CFS contends that the B.'s lack standing to appeal from these orders, citing In re Miguel E. (2004) 120 Cal.App.4th 521. We agree with Miguel E. that, in general, a person from whom a child has been removed under section 387 lacks standing to challenge the removal. However, when that person is a relative, we disagree with Miguel E., because under section 361.3, a relative has standing to appeal from a refusal to place a child with him or her (an argument that Miguel E. did not consider).

         In the unpublished portion of this opinion, however, we reject the B.'s contentions. Hence, we will affirm.

         I

         THE CONTENTIONS OF THE PARTIES

         The B.'s contend:

         1. The trial court erred by ruling on the section 388 petition before the section 387 petition, rather than the other way round.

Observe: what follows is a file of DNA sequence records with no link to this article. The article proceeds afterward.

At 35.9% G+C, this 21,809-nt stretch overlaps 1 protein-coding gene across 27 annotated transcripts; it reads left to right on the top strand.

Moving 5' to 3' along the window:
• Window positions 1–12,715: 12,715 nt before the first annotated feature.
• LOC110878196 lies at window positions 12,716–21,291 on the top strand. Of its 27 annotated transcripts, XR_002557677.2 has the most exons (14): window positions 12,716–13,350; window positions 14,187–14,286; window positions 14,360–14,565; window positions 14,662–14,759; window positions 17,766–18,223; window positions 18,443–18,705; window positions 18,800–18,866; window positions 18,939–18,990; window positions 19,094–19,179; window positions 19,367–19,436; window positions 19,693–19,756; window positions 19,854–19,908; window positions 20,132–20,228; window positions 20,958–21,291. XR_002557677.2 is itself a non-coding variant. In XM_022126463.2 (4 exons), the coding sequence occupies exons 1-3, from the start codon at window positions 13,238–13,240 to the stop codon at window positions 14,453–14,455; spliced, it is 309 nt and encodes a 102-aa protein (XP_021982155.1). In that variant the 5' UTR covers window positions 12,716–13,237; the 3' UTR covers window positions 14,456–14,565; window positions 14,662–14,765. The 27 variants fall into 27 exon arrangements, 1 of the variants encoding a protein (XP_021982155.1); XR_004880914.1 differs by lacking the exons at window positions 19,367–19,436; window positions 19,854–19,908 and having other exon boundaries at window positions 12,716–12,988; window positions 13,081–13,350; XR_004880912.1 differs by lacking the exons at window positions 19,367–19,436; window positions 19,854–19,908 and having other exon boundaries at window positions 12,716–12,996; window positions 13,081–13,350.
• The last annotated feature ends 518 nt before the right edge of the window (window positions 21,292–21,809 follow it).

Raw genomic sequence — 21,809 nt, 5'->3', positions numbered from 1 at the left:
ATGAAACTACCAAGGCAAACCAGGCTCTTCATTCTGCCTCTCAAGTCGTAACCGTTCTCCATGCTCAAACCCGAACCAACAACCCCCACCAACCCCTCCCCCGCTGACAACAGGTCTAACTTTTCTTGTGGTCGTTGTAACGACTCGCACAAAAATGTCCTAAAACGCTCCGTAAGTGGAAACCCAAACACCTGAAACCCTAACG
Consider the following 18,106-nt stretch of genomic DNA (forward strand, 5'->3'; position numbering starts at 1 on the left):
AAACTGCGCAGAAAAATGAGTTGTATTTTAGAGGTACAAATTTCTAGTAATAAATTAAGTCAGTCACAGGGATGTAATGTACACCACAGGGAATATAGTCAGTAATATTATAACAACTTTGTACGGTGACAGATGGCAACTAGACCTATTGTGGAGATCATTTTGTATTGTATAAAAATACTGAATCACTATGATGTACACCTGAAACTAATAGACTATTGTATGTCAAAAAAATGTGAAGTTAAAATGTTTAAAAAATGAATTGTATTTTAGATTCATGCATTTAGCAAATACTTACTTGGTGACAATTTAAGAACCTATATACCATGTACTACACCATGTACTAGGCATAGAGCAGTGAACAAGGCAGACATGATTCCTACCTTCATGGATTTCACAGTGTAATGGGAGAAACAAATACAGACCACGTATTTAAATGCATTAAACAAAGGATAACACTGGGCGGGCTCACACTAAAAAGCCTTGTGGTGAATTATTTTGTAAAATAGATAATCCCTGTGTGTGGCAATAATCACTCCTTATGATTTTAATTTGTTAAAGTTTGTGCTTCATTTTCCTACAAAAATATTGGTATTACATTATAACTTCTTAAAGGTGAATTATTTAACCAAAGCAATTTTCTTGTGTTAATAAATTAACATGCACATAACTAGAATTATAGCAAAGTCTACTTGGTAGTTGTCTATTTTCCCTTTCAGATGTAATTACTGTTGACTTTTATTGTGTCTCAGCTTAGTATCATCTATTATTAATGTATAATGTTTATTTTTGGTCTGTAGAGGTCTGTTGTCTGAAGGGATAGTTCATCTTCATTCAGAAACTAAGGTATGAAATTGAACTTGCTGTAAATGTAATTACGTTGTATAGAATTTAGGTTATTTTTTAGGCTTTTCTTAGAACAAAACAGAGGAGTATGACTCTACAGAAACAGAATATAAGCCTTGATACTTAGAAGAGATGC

2. The trial court's order sustaining the section 387 petition is not supported by substantial evidence.

         3. In ruling on the section 387 petition, the trial court erroneously failed to consider the relative placement factors listed in section 361.3.

         In response, CFS contends:

         1. The B.'s did not file a notice of appeal from the denial of the section 387 petition.

         2. The B.'s lack standing to bring this appeal.

         3. The denial of the B.'s earlier section 388 petition was collateral estoppel with respect to their section 388 petition currently at issue.

         II

         FACTUAL AND PROCEDURAL BACKGROUND

         In December 2013, J.F. (mother) gave birth to K.'s older half-brother, C.U. In May 2015, when C.U. was a year and a half old, CFS detained him and filed a dependency petition concerning him. He was placed with the B.'s, his (and later K.'s) great-great-aunt and -uncle, [2] who wanted to adopt him. In May 2017, parental rights to C.U. were terminated.

         In August 2017, the mother gave birth to K. In September 2017, K.'s father R.T. (father) beat the mother, snatched K., got into a car, and deliberately hit the mother with the car. CFS detained the child from the father, placed him with the mother, and filed a dependency petition concerning him.